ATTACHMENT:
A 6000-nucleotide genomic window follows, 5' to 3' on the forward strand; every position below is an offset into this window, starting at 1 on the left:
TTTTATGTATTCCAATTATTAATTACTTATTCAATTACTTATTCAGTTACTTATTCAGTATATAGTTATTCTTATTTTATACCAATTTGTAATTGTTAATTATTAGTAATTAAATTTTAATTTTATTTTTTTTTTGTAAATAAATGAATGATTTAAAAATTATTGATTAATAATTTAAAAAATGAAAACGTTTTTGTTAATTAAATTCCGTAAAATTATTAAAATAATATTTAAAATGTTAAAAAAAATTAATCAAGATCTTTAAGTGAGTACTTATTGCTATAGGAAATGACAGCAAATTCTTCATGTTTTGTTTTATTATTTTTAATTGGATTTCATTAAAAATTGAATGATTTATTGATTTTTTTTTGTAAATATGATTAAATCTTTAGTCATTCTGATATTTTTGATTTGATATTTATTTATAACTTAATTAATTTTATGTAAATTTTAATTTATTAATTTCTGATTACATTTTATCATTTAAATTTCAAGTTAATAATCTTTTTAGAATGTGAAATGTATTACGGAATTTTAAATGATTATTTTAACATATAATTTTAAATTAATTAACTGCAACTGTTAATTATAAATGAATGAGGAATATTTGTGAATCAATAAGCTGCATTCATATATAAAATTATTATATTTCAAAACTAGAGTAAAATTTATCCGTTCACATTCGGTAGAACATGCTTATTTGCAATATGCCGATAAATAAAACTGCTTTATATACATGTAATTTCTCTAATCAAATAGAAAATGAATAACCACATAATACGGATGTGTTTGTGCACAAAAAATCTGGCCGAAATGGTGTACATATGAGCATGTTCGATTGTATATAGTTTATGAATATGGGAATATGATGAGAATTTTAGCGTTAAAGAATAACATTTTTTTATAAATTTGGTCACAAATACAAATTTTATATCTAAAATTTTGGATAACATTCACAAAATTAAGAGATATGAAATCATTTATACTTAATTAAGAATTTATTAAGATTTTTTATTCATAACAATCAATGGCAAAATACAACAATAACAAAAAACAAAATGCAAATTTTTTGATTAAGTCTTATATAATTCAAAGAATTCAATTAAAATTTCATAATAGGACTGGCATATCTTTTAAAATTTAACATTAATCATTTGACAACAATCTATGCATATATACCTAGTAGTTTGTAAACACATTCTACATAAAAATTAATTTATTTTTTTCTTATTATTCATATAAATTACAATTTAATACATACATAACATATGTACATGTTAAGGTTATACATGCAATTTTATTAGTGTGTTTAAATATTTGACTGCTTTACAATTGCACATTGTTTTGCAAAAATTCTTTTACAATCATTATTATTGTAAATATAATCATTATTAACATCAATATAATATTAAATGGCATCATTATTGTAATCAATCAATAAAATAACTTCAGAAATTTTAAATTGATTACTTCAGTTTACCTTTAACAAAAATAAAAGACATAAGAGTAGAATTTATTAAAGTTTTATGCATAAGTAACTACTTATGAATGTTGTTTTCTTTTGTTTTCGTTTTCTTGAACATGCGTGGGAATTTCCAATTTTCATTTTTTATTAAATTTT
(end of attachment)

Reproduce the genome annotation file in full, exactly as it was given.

A 6000-nucleotide genomic window follows, 5' to 3' on the forward strand; every position below is an offset into this window, starting at 1 on the left:
TTTTATGTATTCCAATTATTAATTACTTATTCAATTACTTATTCAGTTACTTATTCAGTATATAGTTATTCTTATTTTATACCAATTTGTAATTGTTAATTATTAGTAATTAAATTTTAATTTTATTTTTTTTTTGTAAATAAATGAATGATTTAAAAATTATTGATTAATAATTTAAAAAATGAAAACGTTTTTGTTAATTAAATTCCGTAAAATTATTAAAATAATATTTAAAATGTTAAAAAAAATTAATCAAGATCTTTAAGTGAGTACTTATTGCTATAGGAAATGACAGCAAATTCTTCATGTTTTGTTTTATTATTTTTAATTGGATTTCATTAAAAATTGAATGATTTATTGATTTTTTTTTGTAAATATGATTAAATCTTTAGTCATTCTGATATTTTTGATTTGATATTTATTTATAACTTAATTAATTTTATGTAAATTTTAATTTATTAATTTCTGATTACATTTTATCATTTAAATTTCAAGTTAATAATCTTTTTAGAATGTGAAATGTATTACGGAATTTTAAATGATTATTTTAACATATAATTTTAAATTAATTAACTGCAACTGTTAATTATAAATGAATGAGGAATATTTGTGAATCAATAAGCTGCATTCATATATAAAATTATTATATTTCAAAACTAGAGTAAAATTTATCCGTTCACATTCGGTAGAACATGCTTATTTGCAATATGCCGATAAATAAAACTGCTTTATATACATGTAATTTCTCTAATCAAATAGAAAATGAATAACCACATAATACGGATGTGTTTGTGCACAAAAAATCTGGCCGAAATGGTGTACATATGAGCATGTTCGATTGTATATAGTTTATGAATATGGGAATATGATGAGAATTTTAGCGTTAAAGAATAACATTTTTTTATAAATTTGGTCACAAATACAAATTTTATATCTAAAATTTTGGATAACATTCACAAAATTAAGAGATATGAAATCATTTATACTTAATTAAGAATTTATTAAGATTTTTTATTCATAACAATCAATGGCAAAATACAACAATAACAAAAAACAAAATGCAAATTTTTTGATTAAGTCTTATATAATTCAAAGAATTCAATTAAAATTTCATAATAGGACTGGCATATCTTTTAAAATTTAACATTAATCATTTGACAACAATCTATGCATATATACCTAGTAGTTTGTAAACACATTCTACATAAAAATTAATTTATTTTTTTCTTATTATTCATATAAATTACAATTTAATACATACATAACATATGTACATGTTAAGGTTATACATGCAATTTTATTAGTGTGTTTAAATATTTGACTGCTTTACAATTGCACATTGTTTTGCAAAAATTCTTTTACAATCATTATTATTGTAAATATAATCATTATTAACATCAATATAATATTAAATGGCATCATTATTGTAATCAATCAATAAAATAACTTCAGAAATTTTAAATTGATTACTTCAGTTTACCTTTAACAAAAATAAAAGACATAAGAGTAGAATTTATTAAAGTTTTATGCATAAGTAACTACTTATGAATGTTGTTTTCTTTTGTTTTCGTTTTCTTGAACATGCGTGGGAATTTCCAATTTTCATTTTTTATTAAATTTT